274 Clarendon, Marlborough façade (ca. 1942), photograph by Bainbridge Bunting, courtesy of The Gleason Partnership

274 Clarendon, Marlborough façade (ca. 1942), photograph by Bainbridge Bunting, courtesy of The Gleason Partnership

On October 27, 1954, Lillian Clinkard transferred both 274 Clarendon and 103 Marlborough to Fred and Annette Arata. Lillian Clinkard died the next year.

274 Clarendon subsequently changed hands and, on August 26, 1965, was acquired by Chamberlayne School and Chamberlayne Junior College, which operated it as a dormitory. In June of 1965, it had acquired 278 Clarendon, which it also operated as a dormitory.

Both buildings remained Chamberlayne dormitories in 1974.

In the mid-1970s, Chamberlayne went bankrupt and on June 16, 1975, it transferred 274 Clarendon and 278 Clarendon to Bernard P. Rome, trustee in bankruptcy.

On November 6, 1975, 274 Clarendon and 278 Clarendon were acquired from Bernard Rome by Rose Levin, Robert S. Levin, Howard N. Levin, Phoebe O. Feinstein, and Lawrence E. Levin, trustees under the will of Charles Levin. On the same day, they transferred both properties to Robert S. Levin and Howard N. Levin, trustees of the 274-278 Clarendon Trust.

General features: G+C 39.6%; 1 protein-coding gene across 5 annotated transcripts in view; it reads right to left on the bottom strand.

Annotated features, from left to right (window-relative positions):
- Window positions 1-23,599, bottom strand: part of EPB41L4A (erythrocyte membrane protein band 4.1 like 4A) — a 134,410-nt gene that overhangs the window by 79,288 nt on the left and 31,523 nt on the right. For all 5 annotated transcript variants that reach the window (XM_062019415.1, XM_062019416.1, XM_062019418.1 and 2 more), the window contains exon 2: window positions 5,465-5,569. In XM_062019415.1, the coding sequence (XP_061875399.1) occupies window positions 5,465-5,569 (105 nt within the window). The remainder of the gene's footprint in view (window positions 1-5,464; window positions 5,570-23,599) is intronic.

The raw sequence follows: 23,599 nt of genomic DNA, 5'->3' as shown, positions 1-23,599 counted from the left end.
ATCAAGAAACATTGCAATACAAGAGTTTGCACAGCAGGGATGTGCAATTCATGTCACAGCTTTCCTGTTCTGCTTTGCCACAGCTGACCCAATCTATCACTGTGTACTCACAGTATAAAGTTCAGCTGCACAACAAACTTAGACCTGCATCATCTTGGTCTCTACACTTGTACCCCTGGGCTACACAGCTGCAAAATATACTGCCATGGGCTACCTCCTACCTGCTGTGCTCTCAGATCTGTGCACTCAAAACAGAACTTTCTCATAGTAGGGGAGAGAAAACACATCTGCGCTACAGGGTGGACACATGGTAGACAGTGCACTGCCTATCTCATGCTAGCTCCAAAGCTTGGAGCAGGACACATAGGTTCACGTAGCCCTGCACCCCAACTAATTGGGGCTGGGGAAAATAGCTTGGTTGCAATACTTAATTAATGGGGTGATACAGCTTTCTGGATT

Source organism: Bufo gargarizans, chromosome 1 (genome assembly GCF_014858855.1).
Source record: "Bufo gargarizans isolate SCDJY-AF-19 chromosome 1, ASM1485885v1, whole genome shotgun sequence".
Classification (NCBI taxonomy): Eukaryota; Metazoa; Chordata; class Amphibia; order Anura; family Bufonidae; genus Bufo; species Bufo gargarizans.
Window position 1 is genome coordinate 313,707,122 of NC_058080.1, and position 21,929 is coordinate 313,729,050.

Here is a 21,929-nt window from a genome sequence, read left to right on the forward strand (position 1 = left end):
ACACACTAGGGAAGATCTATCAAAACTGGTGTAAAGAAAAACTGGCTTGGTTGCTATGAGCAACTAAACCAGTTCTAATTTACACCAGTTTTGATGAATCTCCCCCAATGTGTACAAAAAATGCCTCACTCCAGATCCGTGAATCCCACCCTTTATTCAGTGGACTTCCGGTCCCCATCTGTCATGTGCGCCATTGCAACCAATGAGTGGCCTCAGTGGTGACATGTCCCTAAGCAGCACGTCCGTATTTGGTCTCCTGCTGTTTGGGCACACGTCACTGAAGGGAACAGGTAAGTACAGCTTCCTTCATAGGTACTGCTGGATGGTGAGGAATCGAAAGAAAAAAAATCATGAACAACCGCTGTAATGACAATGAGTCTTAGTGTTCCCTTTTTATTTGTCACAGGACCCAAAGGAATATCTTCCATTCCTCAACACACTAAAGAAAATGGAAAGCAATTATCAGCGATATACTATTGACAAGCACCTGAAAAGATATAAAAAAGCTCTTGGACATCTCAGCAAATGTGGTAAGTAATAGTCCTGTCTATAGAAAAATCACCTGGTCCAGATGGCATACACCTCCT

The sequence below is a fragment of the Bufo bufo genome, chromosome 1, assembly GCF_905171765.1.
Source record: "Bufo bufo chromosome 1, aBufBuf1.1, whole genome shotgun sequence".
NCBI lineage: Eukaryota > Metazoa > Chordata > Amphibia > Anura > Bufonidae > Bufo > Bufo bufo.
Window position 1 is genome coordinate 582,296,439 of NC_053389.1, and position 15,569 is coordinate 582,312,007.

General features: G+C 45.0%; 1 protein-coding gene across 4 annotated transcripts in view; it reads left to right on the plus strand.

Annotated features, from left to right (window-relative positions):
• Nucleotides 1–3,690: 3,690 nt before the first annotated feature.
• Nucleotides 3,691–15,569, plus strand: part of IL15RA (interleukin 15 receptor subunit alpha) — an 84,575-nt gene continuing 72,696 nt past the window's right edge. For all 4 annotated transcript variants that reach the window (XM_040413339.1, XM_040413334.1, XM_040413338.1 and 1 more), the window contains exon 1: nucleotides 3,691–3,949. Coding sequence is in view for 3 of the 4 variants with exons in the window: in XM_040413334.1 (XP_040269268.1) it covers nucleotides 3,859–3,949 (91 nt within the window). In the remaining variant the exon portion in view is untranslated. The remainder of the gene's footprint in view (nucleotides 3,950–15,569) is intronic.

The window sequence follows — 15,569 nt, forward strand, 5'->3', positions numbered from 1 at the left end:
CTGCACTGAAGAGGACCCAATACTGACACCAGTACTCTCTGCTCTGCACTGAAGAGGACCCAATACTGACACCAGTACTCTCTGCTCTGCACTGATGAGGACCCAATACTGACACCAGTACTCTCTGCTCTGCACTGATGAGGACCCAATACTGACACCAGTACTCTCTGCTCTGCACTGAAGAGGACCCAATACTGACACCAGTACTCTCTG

In February of 1976, the 274-278 Clarendon Trust filed for (and subsequently received) permission to legalize of the occupancy of 274 Clarendon as ten apartments (which they indicated was the existing condition).

On December 20, 1986, 274 Clarendon and 278 Clarendon were acquired from Robert Levin and Howard Levin by Gary M. Laskowski and Jonathan D. Betts, trustees of the Fairfield-274-278 Clarendon Trust.

On December 23, 1986, they converted 274 Clarendon into ten condominium units, the 274 Clarendon Condominium.